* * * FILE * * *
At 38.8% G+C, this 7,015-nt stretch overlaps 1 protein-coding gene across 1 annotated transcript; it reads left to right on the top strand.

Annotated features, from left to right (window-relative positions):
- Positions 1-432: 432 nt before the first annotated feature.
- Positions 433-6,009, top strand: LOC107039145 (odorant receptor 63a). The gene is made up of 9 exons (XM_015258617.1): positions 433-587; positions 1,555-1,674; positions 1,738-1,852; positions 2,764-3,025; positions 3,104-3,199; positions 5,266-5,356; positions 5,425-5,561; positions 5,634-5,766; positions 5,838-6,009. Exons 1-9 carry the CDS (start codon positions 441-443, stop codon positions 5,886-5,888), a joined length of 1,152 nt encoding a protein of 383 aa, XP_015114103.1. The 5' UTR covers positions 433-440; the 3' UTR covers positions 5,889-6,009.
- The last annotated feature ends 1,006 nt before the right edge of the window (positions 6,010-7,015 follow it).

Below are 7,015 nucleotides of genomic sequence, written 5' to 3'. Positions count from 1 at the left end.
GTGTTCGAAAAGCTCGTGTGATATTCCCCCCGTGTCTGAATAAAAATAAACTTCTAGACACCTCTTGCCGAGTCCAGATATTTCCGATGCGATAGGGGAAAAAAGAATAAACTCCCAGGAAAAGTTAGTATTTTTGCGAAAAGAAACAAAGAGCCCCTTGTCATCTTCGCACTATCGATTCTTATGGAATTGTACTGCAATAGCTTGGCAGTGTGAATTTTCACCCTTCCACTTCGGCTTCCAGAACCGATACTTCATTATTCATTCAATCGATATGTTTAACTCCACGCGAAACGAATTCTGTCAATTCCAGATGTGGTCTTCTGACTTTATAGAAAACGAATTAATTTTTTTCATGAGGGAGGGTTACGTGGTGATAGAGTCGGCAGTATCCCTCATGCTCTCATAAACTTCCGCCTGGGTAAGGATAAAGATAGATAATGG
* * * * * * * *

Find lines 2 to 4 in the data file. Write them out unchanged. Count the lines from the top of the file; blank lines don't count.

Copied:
Annotated features, from left to right (window-relative positions):
- Positions 1-432: 432 nt before the first annotated feature.
- Positions 433-6,009, top strand: LOC107039145 (odorant receptor 63a). The gene is made up of 9 exons (XM_015258617.1): positions 433-587; positions 1,555-1,674; positions 1,738-1,852; positions 2,764-3,025; positions 3,104-3,199; positions 5,266-5,356; positions 5,425-5,561; positions 5,634-5,766; positions 5,838-6,009. Exons 1-9 carry the CDS (start codon positions 441-443, stop codon positions 5,886-5,888), a joined length of 1,152 nt encoding a protein of 383 aa, XP_015114103.1. The 5' UTR covers positions 433-440; the 3' UTR covers positions 5,889-6,009.